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I recently had to convert one of the table's column definition to nvarchar from varchar. Since that, I can feel that the searching data thru the table has became slower.

I have like 4200000+ rows in the table and growing.

My web app doesn't currently use stored procedures to retrieve data from the database. If I use stored proc, will it slightly improve the searching performance?

Or is there any other advice you'd give for improvement?

Here is the query currently used now:

SELECT TOP 100 id, callerID, dateTime, activity, senderNum, msgSent, smsgRespond, msgIn 
FROM tbl_activitylog 
WHERE callerID = @callerID 

The column msgSent is the one which was converted to nvarchar.

Below is the table structure:

id (int, Primary Key, Auto Increment)  
callerID (bigint)  
dateTime (datetime)  
activity (varchar(50)  
senderNum (int)  
msgSent (nvarchar(160))  
smsgRespond (varchar(50))  
msgIn (varchar(160))  

I do not understand the index part.

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Post your query, show your table structure, show your indexes, and show the query plan for your query. –  Mark Byers May 12 '12 at 7:01
@MarkByers I've updated my question. –  Ye Myat Aung May 12 '12 at 7:25
First of all - going to nvarchar has basically doubled the space your string columns take up; more data -> more time needed to move stuff around. Nothing you can do about that. Second: no - just changing to a stored procedure will not really help; you need to tune your query and see if you can speed it up by means of adding appropriate indexes. –  marc_s May 12 '12 at 7:29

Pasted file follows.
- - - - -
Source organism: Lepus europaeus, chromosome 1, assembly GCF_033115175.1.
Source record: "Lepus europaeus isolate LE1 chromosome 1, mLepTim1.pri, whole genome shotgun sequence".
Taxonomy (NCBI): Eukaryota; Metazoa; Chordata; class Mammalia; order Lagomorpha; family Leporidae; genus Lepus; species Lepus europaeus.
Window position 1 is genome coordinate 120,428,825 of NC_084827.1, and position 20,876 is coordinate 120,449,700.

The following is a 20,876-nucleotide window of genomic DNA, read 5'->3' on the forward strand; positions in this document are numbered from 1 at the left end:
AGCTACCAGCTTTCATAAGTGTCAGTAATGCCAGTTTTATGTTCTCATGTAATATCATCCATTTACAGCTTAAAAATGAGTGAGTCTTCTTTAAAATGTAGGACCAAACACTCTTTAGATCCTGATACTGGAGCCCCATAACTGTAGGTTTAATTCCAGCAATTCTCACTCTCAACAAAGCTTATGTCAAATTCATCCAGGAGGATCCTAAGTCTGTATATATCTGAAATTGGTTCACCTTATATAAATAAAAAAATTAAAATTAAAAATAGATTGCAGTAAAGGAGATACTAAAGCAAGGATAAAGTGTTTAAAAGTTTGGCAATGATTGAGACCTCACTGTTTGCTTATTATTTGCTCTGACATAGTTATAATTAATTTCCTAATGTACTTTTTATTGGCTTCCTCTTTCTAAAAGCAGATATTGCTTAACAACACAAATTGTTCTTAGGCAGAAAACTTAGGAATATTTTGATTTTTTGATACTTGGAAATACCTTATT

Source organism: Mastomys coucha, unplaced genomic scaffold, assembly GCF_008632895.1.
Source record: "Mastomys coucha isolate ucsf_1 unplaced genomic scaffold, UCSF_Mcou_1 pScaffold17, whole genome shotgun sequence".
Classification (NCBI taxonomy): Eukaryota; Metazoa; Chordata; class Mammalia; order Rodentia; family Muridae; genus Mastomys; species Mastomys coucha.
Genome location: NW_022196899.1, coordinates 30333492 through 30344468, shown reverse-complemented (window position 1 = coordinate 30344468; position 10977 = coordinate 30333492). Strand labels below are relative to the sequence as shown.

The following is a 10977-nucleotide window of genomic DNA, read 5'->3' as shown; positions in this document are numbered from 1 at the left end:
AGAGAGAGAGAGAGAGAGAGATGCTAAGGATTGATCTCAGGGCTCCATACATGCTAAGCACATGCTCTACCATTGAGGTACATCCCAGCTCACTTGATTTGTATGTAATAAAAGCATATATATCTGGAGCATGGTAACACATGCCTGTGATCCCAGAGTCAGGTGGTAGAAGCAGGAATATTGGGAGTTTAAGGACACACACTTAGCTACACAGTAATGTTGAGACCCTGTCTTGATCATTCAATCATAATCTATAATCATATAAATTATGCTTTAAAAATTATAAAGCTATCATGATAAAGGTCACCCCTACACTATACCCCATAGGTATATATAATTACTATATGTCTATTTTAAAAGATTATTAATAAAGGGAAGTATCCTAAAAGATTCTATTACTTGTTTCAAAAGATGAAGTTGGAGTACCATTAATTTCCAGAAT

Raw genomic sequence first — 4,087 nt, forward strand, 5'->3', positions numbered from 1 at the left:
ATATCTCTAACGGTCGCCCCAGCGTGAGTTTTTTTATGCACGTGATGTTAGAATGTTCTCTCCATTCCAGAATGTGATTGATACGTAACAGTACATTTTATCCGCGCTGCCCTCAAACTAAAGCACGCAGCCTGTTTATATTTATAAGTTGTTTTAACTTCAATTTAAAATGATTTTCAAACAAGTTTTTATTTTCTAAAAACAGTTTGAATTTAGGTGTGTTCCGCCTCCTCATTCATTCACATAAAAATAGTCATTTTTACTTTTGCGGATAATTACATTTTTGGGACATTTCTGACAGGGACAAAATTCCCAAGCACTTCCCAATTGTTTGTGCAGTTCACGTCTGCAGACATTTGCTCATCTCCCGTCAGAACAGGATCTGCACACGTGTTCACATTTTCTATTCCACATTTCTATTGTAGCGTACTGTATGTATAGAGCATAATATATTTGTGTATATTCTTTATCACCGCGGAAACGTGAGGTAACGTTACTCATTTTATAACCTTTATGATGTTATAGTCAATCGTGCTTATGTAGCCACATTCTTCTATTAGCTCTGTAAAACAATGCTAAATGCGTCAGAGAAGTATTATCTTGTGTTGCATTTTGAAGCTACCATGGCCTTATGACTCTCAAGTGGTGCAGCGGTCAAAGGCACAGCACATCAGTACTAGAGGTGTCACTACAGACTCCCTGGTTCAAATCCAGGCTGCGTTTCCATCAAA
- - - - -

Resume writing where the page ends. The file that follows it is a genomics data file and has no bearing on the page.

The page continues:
I did not know about the indexing part so I guess I didn't do any index in the database. Is it possible to do now in the database? –  Ye Myat Aung May 12 '12 at 7:38
Yes sure - you need to learn things like measuring performance (SQL Server Profiler) and you need to learn about indexing (how and when) - you can always add those later on, no problem –  marc_s May 12 '12 at 7:40

3 Answers 3

up vote 4 down vote accepted

I did not know about the indexing part so I guess I didn't do any index in the database.

The number one most important thing when dealing with database performance is INDEXES.

Add an index on (callerID, id DESC).

Your query will be much, MUCH faster.

You can also run your query in SSMS, and press the "Estimated query plan" and it will most likely come with a missing index warning. You can practically copy and paste this warning and just run it. The only thing you need to change is the name of the index.

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I just checked in the SSMS and I found that that is already an index in the table. Its for the id column and its clustered. So should I create another index for callerID and id? And what kind of cluster type should I choose? And how do I improve my query to make use of the index? –  Ye Myat Aung May 12 '12 at 8:01